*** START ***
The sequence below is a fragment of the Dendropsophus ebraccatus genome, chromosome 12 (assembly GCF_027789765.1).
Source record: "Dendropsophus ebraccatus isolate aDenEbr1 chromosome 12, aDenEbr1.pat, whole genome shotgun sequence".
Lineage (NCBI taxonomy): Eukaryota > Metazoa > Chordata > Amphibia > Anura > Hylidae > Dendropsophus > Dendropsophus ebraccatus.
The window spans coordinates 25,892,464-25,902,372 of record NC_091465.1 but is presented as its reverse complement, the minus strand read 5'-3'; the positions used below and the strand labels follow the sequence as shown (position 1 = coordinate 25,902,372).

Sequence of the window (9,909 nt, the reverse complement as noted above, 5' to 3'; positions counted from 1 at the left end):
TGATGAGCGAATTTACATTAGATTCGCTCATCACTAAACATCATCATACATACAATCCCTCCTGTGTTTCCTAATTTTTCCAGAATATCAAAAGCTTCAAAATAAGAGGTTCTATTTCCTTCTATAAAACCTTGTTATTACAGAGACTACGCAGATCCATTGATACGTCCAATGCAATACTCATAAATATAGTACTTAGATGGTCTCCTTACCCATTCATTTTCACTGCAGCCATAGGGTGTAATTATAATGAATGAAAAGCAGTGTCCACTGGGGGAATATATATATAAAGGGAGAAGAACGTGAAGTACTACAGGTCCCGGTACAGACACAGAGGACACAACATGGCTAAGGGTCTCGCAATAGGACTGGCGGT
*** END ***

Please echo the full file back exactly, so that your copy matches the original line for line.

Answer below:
The sequence below is a fragment of the Dendropsophus ebraccatus genome, chromosome 12 (assembly GCF_027789765.1).
Source record: "Dendropsophus ebraccatus isolate aDenEbr1 chromosome 12, aDenEbr1.pat, whole genome shotgun sequence".
Lineage (NCBI taxonomy): Eukaryota > Metazoa > Chordata > Amphibia > Anura > Hylidae > Dendropsophus > Dendropsophus ebraccatus.
The window spans coordinates 25,892,464-25,902,372 of record NC_091465.1 but is presented as its reverse complement, the minus strand read 5'-3'; the positions used below and the strand labels follow the sequence as shown (position 1 = coordinate 25,902,372).

Sequence of the window (9,909 nt, the reverse complement as noted above, 5' to 3'; positions counted from 1 at the left end):
TGATGAGCGAATTTACATTAGATTCGCTCATCACTAAACATCATCATACATACAATCCCTCCTGTGTTTCCTAATTTTTCCAGAATATCAAAAGCTTCAAAATAAGAGGTTCTATTTCCTTCTATAAAACCTTGTTATTACAGAGACTACGCAGATCCATTGATACGTCCAATGCAATACTCATAAATATAGTACTTAGATGGTCTCCTTACCCATTCATTTTCACTGCAGCCATAGGGTGTAATTATAATGAATGAAAAGCAGTGTCCACTGGGGGAATATATATATAAAGGGAGAAGAACGTGAAGTACTACAGGTCCCGGTACAGACACAGAGGACACAACATGGCTAAGGGTCTCGCAATAGGACTGGCGGT